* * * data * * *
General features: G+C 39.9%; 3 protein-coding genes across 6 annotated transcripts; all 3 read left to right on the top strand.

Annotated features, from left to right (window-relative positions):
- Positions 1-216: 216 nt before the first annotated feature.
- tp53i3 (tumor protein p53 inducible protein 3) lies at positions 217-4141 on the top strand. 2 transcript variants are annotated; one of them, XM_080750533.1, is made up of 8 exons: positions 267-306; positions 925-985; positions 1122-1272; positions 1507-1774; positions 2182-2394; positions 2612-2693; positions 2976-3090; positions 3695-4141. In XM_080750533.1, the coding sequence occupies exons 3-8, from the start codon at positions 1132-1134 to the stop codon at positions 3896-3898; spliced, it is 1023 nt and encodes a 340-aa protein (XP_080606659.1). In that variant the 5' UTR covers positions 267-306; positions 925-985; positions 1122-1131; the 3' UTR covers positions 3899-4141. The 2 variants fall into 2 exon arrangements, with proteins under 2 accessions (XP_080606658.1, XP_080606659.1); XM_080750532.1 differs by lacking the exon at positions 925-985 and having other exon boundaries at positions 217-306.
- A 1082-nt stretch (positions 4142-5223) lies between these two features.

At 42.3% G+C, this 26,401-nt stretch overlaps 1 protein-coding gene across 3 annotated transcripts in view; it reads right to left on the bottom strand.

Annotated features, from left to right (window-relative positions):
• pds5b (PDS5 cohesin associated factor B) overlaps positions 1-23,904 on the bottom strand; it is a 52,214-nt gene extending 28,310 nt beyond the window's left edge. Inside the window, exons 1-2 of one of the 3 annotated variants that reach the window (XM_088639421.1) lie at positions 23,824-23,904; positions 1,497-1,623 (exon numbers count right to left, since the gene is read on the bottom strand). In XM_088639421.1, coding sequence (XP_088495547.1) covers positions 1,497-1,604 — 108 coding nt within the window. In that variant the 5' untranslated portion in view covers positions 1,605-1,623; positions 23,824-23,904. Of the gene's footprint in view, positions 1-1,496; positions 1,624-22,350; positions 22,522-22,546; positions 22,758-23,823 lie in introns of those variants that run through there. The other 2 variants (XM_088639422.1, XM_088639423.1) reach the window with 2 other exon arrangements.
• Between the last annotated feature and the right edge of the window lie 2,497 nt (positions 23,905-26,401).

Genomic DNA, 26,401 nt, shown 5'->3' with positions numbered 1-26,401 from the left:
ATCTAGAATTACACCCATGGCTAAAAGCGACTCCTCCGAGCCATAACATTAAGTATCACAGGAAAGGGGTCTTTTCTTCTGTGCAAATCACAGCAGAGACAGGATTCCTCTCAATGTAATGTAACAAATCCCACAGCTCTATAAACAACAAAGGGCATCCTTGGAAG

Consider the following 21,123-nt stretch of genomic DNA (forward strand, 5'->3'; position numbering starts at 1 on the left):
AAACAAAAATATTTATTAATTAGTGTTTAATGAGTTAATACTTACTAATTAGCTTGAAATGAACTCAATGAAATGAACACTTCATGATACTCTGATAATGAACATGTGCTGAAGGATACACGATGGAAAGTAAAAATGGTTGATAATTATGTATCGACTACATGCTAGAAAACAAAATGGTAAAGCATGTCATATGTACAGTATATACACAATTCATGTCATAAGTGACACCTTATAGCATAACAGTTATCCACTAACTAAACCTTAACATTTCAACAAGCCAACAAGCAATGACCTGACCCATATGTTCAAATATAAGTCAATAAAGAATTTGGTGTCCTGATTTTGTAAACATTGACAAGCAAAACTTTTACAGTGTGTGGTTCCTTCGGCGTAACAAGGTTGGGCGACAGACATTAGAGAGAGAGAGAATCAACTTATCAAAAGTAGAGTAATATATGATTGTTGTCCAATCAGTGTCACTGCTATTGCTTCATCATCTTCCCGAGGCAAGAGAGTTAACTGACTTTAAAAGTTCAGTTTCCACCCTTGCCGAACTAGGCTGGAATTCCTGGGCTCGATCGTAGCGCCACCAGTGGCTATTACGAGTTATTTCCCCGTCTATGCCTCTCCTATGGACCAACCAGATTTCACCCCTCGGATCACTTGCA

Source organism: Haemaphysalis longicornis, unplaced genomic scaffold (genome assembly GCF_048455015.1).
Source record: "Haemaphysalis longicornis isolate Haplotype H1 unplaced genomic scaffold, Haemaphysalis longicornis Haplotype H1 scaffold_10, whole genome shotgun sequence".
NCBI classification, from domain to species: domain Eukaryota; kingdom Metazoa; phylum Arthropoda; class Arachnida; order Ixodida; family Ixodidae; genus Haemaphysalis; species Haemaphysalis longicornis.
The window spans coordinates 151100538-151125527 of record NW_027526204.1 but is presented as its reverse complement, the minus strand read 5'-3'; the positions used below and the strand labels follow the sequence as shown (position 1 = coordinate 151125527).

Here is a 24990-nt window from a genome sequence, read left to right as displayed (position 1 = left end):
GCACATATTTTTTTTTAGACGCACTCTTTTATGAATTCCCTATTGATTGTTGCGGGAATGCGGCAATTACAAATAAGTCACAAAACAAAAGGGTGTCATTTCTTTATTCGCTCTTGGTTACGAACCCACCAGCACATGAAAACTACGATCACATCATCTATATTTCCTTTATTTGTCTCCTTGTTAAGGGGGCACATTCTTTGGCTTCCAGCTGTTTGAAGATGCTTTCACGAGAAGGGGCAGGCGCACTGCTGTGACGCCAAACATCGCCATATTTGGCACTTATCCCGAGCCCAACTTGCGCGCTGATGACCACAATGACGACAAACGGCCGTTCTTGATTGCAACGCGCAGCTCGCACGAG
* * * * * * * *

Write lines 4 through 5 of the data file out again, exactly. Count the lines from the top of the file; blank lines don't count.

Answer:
- tp53i3 (tumor protein p53 inducible protein 3) lies at positions 217-4141 on the top strand. 2 transcript variants are annotated; one of them, XM_080750533.1, is made up of 8 exons: positions 267-306; positions 925-985; positions 1122-1272; positions 1507-1774; positions 2182-2394; positions 2612-2693; positions 2976-3090; positions 3695-4141. In XM_080750533.1, the coding sequence occupies exons 3-8, from the start codon at positions 1132-1134 to the stop codon at positions 3896-3898; spliced, it is 1023 nt and encodes a 340-aa protein (XP_080606659.1). In that variant the 5' UTR covers positions 267-306; positions 925-985; positions 1122-1131; the 3' UTR covers positions 3899-4141. The 2 variants fall into 2 exon arrangements, with proteins under 2 accessions (XP_080606658.1, XP_080606659.1); XM_080750532.1 differs by lacking the exon at positions 925-985 and having other exon boundaries at positions 217-306.
- A 1082-nt stretch (positions 4142-5223) lies between these two features.